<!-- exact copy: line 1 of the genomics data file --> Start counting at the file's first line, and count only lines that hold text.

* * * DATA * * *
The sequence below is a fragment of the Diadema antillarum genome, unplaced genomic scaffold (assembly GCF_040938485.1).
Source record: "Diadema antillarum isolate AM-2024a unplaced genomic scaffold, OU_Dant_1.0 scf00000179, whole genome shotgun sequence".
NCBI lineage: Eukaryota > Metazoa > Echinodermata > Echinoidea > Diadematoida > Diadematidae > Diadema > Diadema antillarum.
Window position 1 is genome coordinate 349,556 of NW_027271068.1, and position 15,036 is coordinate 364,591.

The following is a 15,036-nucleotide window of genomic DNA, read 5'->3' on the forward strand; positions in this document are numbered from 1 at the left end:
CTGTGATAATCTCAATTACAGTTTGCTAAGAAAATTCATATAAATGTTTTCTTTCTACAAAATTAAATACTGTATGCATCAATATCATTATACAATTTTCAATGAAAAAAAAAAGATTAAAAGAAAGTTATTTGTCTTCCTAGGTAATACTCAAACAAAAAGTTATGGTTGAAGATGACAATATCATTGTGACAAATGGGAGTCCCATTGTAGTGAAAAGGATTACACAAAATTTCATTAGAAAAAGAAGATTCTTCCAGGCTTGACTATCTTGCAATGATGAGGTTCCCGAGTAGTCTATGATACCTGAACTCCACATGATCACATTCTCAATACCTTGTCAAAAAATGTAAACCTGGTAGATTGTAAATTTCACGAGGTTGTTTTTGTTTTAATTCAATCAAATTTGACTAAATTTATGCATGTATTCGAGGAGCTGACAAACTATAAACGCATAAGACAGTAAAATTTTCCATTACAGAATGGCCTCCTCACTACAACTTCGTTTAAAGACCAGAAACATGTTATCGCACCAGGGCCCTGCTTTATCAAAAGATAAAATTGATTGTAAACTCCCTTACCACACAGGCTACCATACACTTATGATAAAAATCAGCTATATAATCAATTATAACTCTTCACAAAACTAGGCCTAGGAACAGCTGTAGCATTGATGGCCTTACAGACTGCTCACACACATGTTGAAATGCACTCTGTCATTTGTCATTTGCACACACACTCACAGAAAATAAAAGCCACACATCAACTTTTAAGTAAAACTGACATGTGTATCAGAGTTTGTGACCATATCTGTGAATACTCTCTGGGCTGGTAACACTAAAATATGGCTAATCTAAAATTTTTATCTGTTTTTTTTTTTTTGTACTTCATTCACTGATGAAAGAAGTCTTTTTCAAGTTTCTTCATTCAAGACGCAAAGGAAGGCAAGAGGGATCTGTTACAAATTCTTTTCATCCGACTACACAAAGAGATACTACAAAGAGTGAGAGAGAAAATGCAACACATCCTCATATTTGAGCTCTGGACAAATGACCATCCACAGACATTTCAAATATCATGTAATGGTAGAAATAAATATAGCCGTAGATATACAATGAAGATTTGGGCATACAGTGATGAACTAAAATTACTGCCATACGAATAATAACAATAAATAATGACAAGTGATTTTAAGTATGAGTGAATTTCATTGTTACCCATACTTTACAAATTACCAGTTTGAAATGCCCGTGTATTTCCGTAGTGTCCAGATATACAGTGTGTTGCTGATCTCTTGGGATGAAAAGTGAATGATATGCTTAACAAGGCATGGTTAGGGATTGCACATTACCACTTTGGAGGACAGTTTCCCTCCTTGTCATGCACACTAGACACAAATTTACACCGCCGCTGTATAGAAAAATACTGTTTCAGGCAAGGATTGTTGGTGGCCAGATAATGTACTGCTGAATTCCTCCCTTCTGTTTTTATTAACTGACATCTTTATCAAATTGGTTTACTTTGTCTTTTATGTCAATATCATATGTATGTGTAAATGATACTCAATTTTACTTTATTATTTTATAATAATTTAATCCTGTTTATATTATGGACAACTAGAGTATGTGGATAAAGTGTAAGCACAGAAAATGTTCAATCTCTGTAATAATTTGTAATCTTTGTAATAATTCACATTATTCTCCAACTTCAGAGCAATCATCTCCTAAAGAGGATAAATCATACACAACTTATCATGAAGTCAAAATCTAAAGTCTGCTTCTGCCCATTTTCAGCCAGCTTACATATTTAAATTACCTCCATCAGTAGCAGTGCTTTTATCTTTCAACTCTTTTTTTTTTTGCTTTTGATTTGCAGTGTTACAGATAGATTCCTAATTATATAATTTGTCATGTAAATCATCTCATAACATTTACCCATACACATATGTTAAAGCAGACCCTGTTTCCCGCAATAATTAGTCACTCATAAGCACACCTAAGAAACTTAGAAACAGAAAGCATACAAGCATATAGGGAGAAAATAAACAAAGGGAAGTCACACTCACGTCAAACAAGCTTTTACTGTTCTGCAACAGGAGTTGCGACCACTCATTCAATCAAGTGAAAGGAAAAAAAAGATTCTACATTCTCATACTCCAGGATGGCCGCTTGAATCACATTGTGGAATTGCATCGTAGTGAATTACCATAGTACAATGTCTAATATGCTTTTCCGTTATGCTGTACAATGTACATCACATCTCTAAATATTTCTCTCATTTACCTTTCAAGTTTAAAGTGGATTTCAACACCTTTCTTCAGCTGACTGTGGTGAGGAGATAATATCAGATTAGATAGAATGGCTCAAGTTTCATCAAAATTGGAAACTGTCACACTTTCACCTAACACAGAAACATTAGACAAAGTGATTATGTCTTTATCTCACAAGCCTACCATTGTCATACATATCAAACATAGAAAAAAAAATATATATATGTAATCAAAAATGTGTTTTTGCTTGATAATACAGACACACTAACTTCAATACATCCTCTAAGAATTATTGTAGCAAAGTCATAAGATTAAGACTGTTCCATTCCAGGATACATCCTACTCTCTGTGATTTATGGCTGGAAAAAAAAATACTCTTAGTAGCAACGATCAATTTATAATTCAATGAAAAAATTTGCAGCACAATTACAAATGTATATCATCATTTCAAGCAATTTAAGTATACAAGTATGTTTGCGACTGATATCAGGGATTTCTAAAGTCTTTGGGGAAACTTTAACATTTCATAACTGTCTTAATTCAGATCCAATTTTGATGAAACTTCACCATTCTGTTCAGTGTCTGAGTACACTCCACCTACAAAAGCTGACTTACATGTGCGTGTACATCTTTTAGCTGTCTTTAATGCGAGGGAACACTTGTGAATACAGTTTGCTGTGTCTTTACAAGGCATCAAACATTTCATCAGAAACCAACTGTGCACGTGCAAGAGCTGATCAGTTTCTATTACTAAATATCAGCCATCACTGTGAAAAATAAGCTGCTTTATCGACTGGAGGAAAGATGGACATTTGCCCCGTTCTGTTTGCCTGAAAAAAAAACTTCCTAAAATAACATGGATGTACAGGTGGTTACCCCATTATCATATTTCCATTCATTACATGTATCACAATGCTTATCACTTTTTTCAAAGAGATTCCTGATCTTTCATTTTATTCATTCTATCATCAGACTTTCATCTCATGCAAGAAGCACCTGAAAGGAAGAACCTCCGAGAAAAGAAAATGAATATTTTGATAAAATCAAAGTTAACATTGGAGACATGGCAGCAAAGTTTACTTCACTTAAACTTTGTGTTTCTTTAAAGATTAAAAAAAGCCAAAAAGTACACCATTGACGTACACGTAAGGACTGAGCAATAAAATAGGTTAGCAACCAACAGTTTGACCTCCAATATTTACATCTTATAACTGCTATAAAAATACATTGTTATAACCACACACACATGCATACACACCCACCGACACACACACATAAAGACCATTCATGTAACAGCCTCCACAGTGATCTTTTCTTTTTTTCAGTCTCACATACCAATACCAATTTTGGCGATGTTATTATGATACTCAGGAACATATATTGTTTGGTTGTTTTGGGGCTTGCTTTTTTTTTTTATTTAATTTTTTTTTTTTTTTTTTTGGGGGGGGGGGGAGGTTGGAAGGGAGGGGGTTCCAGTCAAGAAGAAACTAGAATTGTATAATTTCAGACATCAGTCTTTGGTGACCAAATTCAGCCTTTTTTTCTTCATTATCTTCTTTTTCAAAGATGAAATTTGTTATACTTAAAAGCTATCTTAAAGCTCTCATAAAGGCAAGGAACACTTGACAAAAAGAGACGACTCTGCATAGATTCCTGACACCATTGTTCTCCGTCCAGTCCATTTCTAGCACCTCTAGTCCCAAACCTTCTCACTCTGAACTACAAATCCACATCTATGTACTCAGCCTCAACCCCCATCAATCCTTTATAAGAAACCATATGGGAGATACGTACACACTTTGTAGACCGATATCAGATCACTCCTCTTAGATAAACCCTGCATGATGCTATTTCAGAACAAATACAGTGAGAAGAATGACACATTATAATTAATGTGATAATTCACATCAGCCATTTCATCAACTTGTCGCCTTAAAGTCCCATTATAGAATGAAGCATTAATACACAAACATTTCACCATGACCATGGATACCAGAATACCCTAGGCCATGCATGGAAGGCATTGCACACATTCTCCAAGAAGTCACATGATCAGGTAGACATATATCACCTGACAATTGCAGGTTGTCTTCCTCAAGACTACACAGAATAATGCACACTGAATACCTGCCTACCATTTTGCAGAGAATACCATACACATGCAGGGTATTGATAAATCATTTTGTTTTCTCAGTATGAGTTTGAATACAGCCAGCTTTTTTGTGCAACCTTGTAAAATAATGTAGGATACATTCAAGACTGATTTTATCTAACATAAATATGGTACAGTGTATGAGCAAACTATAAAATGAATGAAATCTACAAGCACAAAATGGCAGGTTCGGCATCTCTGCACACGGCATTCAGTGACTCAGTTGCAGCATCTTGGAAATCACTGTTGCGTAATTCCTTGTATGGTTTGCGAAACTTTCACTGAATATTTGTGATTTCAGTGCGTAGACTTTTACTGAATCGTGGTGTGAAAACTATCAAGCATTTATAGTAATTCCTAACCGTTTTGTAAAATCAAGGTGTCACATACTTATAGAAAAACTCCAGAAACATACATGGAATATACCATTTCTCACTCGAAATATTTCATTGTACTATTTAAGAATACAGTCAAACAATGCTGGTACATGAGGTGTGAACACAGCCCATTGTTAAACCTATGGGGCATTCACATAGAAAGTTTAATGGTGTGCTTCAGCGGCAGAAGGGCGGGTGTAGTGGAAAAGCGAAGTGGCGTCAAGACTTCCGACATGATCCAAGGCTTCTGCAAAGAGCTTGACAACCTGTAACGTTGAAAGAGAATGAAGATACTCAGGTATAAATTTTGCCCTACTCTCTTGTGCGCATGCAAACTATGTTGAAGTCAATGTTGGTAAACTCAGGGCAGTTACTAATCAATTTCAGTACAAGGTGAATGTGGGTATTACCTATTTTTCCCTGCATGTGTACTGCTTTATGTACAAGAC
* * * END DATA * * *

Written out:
The sequence below is a fragment of the Diadema antillarum genome, unplaced genomic scaffold (assembly GCF_040938485.1).